Rewind to 1984: In a landmark decision for the media industry, the Supreme Court ruled 5-4 that Sony (NYSE:SNE) was not liable for copyright infringement committed with its Betamax VCR. According to the Court, the device wasn't limited to illegitimate uses, such as illegally reproducing copyrighted material. It could also legitimately let users watch TV shows on their own schedules. ("Time shifting" was a slightly radical notion back then.)

Fast-forward to today: The Court, in a unanimous decision, ruled that developers of file-sharing programs such as Grokster and StreamCast can be liable for copyright infringement. It appears that most of the material traded on such file-sharing services violates copyright law (the Court estimates 90%).

Is the Court not hip with the 21st century? Didn't the Betamax decision unleash innovation, earning billion-dollar profits for the media industry? Will the Grokster decision reverse it all?

Not really. The Betamax decision hasn't been overturned -- just modified to keep up with the latest technologies. The Court's compromise states that creating a technology doesn't make a developer liable, but actively encouraging others to use that technology for copyright infringement does.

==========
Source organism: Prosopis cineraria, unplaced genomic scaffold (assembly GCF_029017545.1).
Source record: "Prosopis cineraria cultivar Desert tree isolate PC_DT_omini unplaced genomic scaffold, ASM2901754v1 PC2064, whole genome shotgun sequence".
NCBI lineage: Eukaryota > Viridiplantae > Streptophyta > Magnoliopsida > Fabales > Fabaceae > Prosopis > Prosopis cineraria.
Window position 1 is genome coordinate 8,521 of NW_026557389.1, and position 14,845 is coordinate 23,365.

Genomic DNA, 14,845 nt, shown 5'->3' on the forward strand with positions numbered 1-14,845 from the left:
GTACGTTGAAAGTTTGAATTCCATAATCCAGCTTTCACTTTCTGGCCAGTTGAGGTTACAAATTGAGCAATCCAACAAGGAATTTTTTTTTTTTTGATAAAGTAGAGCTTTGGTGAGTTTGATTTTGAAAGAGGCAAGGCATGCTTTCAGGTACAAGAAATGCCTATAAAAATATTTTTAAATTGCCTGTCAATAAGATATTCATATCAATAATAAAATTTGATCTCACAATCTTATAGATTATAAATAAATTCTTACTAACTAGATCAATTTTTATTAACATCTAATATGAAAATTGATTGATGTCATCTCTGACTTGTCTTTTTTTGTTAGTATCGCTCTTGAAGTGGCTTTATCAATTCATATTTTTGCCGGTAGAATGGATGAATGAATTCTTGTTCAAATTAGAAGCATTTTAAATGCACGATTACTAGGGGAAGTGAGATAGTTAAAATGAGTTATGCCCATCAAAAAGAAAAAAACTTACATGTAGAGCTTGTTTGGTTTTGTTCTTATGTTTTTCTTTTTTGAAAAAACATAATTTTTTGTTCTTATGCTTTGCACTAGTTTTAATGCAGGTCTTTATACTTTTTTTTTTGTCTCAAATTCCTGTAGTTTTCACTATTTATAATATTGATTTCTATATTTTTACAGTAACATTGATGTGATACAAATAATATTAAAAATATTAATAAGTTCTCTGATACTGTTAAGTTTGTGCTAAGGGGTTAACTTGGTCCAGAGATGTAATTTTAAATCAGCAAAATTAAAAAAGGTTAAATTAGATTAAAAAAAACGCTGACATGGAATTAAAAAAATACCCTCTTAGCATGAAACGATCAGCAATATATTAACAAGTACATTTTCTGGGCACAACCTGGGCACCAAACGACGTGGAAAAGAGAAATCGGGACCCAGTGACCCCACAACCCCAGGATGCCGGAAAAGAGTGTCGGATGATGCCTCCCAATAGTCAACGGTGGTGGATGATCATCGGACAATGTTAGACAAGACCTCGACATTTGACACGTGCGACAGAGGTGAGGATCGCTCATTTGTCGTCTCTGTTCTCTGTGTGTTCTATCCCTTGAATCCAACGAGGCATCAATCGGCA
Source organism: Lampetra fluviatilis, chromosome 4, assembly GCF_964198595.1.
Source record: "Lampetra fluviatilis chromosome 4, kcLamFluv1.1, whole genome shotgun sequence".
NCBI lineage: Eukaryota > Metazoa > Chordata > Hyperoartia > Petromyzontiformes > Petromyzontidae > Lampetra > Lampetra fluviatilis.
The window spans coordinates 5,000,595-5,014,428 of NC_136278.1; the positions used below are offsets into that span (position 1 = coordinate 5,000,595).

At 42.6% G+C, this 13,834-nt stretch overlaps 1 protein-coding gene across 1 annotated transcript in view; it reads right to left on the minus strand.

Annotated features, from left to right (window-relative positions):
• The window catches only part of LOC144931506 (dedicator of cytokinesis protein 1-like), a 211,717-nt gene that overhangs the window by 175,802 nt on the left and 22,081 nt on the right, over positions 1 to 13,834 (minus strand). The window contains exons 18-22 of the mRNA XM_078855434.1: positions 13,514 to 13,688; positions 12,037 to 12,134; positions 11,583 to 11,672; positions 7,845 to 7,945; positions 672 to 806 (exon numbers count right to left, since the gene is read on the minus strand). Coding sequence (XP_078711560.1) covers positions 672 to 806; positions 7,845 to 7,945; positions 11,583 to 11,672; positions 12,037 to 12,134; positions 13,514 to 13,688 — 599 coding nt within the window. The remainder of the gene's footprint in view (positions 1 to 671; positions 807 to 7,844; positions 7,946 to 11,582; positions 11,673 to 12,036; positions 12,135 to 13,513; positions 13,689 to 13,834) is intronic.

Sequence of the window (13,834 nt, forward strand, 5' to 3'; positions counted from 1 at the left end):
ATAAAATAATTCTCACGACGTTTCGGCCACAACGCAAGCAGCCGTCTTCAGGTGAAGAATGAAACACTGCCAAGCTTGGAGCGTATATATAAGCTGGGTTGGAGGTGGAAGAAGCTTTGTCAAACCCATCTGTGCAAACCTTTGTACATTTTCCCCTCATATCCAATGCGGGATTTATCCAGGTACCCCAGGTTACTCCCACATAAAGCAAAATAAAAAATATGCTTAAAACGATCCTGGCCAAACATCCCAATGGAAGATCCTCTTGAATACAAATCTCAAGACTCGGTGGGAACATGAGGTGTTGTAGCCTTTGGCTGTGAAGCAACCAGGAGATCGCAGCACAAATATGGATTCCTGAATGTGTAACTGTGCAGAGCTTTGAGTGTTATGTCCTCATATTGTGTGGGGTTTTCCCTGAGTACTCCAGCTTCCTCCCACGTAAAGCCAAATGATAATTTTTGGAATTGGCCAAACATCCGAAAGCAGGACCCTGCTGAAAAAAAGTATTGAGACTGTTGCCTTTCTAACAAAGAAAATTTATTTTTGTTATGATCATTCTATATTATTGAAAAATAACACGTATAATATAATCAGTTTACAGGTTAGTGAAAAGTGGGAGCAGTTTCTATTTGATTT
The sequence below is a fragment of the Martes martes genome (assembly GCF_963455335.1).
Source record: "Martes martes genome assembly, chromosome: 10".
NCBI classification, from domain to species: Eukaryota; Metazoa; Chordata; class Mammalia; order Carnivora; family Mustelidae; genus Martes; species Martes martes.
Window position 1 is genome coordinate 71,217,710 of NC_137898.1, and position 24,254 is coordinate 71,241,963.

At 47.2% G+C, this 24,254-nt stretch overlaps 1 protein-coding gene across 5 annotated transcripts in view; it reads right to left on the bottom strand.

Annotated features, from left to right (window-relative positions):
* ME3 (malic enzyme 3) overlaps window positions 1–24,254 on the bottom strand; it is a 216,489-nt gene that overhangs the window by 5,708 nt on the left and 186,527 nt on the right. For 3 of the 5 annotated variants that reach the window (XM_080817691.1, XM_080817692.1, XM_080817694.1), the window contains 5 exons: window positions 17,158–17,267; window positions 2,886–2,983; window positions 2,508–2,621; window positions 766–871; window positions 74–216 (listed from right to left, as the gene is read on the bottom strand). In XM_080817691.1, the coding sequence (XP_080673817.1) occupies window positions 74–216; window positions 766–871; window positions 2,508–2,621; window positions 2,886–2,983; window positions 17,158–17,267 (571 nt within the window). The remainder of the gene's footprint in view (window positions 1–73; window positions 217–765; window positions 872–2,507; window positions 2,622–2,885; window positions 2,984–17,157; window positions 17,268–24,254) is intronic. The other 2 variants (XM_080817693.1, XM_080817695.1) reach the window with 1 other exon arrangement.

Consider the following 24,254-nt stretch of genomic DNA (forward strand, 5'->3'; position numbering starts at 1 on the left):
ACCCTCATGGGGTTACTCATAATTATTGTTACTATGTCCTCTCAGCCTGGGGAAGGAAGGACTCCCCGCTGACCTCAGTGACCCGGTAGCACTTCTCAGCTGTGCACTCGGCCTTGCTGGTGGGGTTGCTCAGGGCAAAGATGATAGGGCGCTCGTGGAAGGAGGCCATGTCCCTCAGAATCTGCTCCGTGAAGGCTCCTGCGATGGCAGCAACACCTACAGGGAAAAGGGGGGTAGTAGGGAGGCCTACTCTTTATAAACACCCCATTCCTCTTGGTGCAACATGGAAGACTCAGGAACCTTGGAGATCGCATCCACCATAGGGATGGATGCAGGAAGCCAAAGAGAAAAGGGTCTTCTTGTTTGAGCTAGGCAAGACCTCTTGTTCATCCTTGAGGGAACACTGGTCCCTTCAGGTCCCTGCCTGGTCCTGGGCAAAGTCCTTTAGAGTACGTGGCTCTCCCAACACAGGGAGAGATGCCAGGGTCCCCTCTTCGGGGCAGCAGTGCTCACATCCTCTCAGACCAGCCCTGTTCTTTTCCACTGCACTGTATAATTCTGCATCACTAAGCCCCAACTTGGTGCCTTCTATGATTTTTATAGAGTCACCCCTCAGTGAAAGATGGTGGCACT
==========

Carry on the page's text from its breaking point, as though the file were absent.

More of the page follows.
Justice David Souter wrote in the opinion: "The record is replete with evidence that from the moment Grokster and StreamCast began to distribute their free software, each one clearly voiced the objective that recipients use it to download copyrighted works, and each took active steps to encourage infringement."

The Court's ruling is doubtlessly devastating for file-sharers focusing on music and video. There's a good chance that Grokster, StreamCast, and many similar services will die. Venture capitalists will also be more cautious in funding file-sharing startups.

The decision is good news for those firms legally selling music online, such as Apple (NASDAQ:AAPL), Napster (NASDAQ:NAPS), Yahoo! (NASDAQ:YHOO), and RealNetworks (NASDAQ:RNWK).

However, court rulings alone won't save the media industry. What's to stop programmers in, say, Estonia, from developing a P2P network? And what other new-fangled technologies will change the industry? The pace of technological advance will only intensify. To keep up, the media industry needs to forget about rewinding and concentrate on going fast-forward.

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Fool contributor Tom Taulli has no financial position in companies mentioned in this article.